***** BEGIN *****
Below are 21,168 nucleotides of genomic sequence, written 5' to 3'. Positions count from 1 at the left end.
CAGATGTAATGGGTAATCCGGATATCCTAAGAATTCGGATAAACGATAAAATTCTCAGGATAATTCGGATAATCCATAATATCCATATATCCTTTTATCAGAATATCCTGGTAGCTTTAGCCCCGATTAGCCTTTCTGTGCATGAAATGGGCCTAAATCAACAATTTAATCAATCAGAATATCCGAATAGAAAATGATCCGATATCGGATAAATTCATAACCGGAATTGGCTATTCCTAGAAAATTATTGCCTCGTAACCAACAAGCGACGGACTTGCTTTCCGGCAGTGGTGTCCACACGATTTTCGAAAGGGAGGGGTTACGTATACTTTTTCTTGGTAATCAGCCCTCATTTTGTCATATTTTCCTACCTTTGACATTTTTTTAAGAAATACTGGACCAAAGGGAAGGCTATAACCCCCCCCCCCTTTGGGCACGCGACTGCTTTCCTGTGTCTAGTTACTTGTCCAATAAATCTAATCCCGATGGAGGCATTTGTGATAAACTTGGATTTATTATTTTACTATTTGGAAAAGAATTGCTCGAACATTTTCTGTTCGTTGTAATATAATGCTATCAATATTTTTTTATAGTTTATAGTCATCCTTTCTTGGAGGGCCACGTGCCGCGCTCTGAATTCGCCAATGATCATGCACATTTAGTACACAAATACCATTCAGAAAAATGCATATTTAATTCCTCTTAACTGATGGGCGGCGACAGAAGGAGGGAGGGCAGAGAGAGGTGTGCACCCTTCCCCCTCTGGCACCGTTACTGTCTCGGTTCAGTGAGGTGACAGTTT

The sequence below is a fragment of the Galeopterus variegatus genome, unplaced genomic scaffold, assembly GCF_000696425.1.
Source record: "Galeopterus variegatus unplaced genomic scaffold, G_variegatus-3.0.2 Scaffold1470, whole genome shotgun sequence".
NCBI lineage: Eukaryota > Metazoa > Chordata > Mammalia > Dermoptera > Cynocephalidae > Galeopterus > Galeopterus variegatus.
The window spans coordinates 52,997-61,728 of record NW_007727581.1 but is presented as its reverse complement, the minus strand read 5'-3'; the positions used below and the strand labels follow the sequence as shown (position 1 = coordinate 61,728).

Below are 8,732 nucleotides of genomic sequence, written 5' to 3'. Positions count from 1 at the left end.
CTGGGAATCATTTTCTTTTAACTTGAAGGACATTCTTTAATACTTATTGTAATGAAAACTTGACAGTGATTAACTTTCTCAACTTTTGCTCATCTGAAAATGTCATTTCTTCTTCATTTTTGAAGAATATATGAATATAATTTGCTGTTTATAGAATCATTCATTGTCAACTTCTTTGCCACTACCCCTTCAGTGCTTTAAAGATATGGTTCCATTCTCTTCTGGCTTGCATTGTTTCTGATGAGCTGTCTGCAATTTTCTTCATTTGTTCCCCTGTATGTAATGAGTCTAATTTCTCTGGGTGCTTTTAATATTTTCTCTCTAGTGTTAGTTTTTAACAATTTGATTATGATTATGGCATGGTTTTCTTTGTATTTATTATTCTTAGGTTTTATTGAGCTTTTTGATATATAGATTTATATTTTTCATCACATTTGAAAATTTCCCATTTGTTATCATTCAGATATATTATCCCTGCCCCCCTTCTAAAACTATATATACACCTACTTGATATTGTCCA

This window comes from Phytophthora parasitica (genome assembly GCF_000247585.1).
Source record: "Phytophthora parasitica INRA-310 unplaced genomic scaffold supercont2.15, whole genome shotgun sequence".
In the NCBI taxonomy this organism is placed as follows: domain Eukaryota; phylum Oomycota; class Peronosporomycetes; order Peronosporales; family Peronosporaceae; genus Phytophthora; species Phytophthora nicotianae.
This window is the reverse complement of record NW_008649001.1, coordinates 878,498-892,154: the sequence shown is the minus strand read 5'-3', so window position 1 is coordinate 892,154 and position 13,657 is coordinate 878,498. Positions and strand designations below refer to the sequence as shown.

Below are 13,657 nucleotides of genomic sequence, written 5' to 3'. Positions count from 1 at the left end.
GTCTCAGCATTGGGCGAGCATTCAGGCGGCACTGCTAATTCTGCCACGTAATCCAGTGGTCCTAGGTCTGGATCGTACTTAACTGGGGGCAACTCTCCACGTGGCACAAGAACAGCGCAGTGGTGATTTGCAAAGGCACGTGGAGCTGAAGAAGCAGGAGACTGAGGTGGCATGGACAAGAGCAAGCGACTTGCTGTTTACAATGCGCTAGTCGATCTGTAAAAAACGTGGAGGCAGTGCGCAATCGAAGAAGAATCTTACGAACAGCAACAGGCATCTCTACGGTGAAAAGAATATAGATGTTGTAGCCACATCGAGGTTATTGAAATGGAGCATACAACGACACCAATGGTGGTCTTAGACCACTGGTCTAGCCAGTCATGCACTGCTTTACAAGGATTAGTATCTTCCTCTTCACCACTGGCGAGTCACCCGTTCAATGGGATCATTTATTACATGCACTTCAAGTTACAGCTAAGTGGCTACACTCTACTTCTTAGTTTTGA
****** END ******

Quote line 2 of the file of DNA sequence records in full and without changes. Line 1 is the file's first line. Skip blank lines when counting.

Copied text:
CAGATGTAATGGGTAATCCGGATATCCTAAGAATTCGGATAAACGATAAAATTCTCAGGATAATTCGGATAATCCATAATATCCATATATCCTTTTATCAGAATATCCTGGTAGCTTTAGCCCCGATTAGCCTTTCTGTGCATGAAATGGGCCTAAATCAACAATTTAATCAATCAGAATATCCGAATAGAAAATGATCCGATATCGGATAAATTCATAACCGGAATTGGCTATTCCTAGAAAATTATTGCCTCGTAACCAACAAGCGACGGACTTGCTTTCCGGCAGTGGTGTCCACACGATTTTCGAAAGGGAGGGGTTACGTATACTTTTTCTTGGTAATCAGCCCTCATTTTGTCATATTTTCCTACCTTTGACATTTTTTTAAGAAATACTGGACCAAAGGGAAGGCTATAACCCCCCCCCCCTTTGGGCACGCGACTGCTTTCCTGTGTCTAGTTACTTGTCCAATAAATCTAATCCCGATGGAGGCATTTGTGATAAACTTGGATTTATTATTTTACTATTTGGAAAAGAATTGCTCGAACATTTTCTGTTCGTTGTAATATAATGCTATCAATATTTTTTTATAGTTTATAGTCATCCTTTCTTGGAGGGCCACGTGCCGCGCTCTGAATTCGCCAATGATCATGCACATTTAGTACACAAATACCATTCAGAAAAATGCATATTTAATTCCTCTTAACTGATGGGCGGCGACAGAAGGAGGGAGGGCAGAGAGAGGTGTGCACCCTTCCCCCTCTGGCACCGTTACTGTCTCGGTTCAGTGAGGTGACAGTTT